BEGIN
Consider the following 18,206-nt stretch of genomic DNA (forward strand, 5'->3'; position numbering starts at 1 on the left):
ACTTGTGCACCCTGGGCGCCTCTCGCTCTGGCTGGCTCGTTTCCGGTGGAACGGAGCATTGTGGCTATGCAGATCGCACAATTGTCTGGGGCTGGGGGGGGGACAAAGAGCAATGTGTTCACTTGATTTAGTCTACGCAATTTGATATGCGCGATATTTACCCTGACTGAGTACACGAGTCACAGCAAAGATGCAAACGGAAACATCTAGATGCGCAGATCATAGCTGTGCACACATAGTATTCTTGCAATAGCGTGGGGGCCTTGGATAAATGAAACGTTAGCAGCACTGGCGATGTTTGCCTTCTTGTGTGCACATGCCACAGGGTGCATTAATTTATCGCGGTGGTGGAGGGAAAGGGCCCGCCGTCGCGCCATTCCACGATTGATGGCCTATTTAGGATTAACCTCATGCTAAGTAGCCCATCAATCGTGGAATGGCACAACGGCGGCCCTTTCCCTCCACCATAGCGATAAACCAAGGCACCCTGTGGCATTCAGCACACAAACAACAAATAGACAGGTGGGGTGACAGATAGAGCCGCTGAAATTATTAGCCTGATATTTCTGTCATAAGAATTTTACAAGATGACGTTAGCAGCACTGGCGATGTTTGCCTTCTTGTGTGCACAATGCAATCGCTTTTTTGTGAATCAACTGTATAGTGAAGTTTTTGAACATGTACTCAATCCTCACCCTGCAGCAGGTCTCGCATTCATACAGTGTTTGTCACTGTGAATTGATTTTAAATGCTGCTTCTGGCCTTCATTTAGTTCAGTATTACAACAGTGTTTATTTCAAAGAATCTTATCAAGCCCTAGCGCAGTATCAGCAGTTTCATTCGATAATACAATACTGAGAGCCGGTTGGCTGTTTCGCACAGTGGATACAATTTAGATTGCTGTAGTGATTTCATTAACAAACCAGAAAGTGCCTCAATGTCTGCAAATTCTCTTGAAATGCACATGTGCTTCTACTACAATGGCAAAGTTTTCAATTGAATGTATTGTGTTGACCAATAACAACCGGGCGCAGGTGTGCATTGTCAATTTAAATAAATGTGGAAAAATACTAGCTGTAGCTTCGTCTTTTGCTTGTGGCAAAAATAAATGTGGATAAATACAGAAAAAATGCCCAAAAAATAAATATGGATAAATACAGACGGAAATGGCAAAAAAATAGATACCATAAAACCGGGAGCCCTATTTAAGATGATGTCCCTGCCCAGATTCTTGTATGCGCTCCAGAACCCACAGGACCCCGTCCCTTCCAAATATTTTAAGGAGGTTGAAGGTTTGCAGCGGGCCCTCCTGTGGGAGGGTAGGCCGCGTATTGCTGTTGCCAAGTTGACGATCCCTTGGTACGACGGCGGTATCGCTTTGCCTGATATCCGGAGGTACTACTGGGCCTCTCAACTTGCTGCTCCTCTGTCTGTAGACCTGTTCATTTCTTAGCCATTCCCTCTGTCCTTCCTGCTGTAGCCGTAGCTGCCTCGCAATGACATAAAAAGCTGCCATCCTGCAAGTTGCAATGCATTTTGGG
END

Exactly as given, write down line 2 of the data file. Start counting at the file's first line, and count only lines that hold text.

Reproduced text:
ACTTGTGCACCCTGGGCGCCTCTCGCTCTGGCTGGCTCGTTTCCGGTGGAACGGAGCATTGTGGCTATGCAGATCGCACAATTGTCTGGGGCTGGGGGGGGGACAAAGAGCAATGTGTTCACTTGATTTAGTCTACGCAATTTGATATGCGCGATATTTACCCTGACTGAGTACACGAGTCACAGCAAAGATGCAAACGGAAACATCTAGATGCGCAGATCATAGCTGTGCACACATAGTATTCTTGCAATAGCGTGGGGGCCTTGGATAAATGAAACGTTAGCAGCACTGGCGATGTTTGCCTTCTTGTGTGCACATGCCACAGGGTGCATTAATTTATCGCGGTGGTGGAGGGAAAGGGCCCGCCGTCGCGCCATTCCACGATTGATGGCCTATTTAGGATTAACCTCATGCTAAGTAGCCCATCAATCGTGGAATGGCACAACGGCGGCCCTTTCCCTCCACCATAGCGATAAACCAAGGCACCCTGTGGCATTCAGCACACAAACAACAAATAGACAGGTGGGGTGACAGATAGAGCCGCTGAAATTATTAGCCTGATATTTCTGTCATAAGAATTTTACAAGATGACGTTAGCAGCACTGGCGATGTTTGCCTTCTTGTGTGCACAATGCAATCGCTTTTTTGTGAATCAACTGTATAGTGAAGTTTTTGAACATGTACTCAATCCTCACCCTGCAGCAGGTCTCGCATTCATACAGTGTTTGTCACTGTGAATTGATTTTAAATGCTGCTTCTGGCCTTCATTTAGTTCAGTATTACAACAGTGTTTATTTCAAAGAATCTTATCAAGCCCTAGCGCAGTATCAGCAGTTTCATTCGATAATACAATACTGAGAGCCGGTTGGCTGTTTCGCACAGTGGATACAATTTAGATTGCTGTAGTGATTTCATTAACAAACCAGAAAGTGCCTCAATGTCTGCAAATTCTCTTGAAATGCACATGTGCTTCTACTACAATGGCAAAGTTTTCAATTGAATGTATTGTGTTGACCAATAACAACCGGGCGCAGGTGTGCATTGTCAATTTAAATAAATGTGGAAAAATACTAGCTGTAGCTTCGTCTTTTGCTTGTGGCAAAAATAAATGTGGATAAATACAGAAAAAATGCCCAAAAAATAAATATGGATAAATACAGACGGAAATGGCAAAAAAATAGATACCATAAAACCGGGAGCCCTATTTAAGATGATGTCCCTGCCCAGATTCTTGTATGCGCTCCAGAACCCACAGGACCCCGTCCCTTCCAAATATTTTAAGGAGGTTGAAGGTTTGCAGCGGGCCCTCCTGTGGGAGGGTAGGCCGCGTATTGCTGTTGCCAAGTTGACGATCCCTTGGTACGACGGCGGTATCGCTTTGCCTGATATCCGGAGGTACTACTGGGCCTCTCAACTTGCTGCTCCTCTGTCTGTAGACCTGTTCATTTCTTAGCCATTCCCTCTGTCCTTCCTGCTGTAGCCGTAGCTGCCTCGCAATGACATAAAAAGCTGCCATCCTGCAAGTTGCAATGCATTTTGGG